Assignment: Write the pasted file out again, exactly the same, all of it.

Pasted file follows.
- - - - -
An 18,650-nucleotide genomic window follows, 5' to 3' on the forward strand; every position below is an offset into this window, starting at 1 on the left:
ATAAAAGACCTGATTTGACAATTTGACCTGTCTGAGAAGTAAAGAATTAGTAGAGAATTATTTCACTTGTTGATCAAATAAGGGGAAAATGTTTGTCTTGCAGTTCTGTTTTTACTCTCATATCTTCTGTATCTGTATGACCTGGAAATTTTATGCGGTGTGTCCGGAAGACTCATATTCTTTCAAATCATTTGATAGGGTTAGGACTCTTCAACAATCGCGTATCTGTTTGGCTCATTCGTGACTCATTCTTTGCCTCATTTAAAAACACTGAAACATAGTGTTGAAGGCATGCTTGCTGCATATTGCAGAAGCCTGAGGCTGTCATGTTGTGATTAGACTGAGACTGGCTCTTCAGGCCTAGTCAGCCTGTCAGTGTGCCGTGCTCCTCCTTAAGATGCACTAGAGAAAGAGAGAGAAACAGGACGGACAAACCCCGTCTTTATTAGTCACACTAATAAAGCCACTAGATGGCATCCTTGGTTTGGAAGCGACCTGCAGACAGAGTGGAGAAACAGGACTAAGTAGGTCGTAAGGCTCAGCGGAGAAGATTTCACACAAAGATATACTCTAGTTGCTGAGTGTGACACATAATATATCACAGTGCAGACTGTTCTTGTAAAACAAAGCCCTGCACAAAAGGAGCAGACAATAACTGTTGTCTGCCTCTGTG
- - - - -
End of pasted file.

An 18,650-nucleotide genomic window follows, 5' to 3' on the forward strand; every position below is an offset into this window, starting at 1 on the left:
ATAAAAGACCTGATTTGACAATTTGACCTGTCTGAGAAGTAAAGAATTAGTAGAGAATTATTTCACTTGTTGATCAAATAAGGGGAAAATGTTTGTCTTGCAGTTCTGTTTTTACTCTCATATCTTCTGTATCTGTATGACCTGGAAATTTTATGCGGTGTGTCCGGAAGACTCATATTCTTTCAAATCATTTGATAGGGTTAGGACTCTTCAACAATCGCGTATCTGTTTGGCTCATTCGTGACTCATTCTTTGCCTCATTTAAAAACACTGAAACATAGTGTTGAAGGCATGCTTGCTGCATATTGCAGAAGCCTGAGGCTGTCATGTTGTGATTAGACTGAGACTGGCTCTTCAGGCCTAGTCAGCCTGTCAGTGTGCCGTGCTCCTCCTTAAGATGCACTAGAGAAAGAGAGAGAAACAGGACGGACAAACCCCGTCTTTATTAGTCACACTAATAAAGCCACTAGATGGCATCCTTGGTTTGGAAGCGACCTGCAGACAGAGTGGAGAAACAGGACTAAGTAGGTCGTAAGGCTCAGCGGAGAAGATTTCACACAAAGATATACTCTAGTTGCTGAGTGTGACACATAATATATCACAGTGCAGACTGTTCTTGTAAAACAAAGCCCTGCACAAAAGGAGCAGACAATAACTGTTGTCTGCCTCTGTG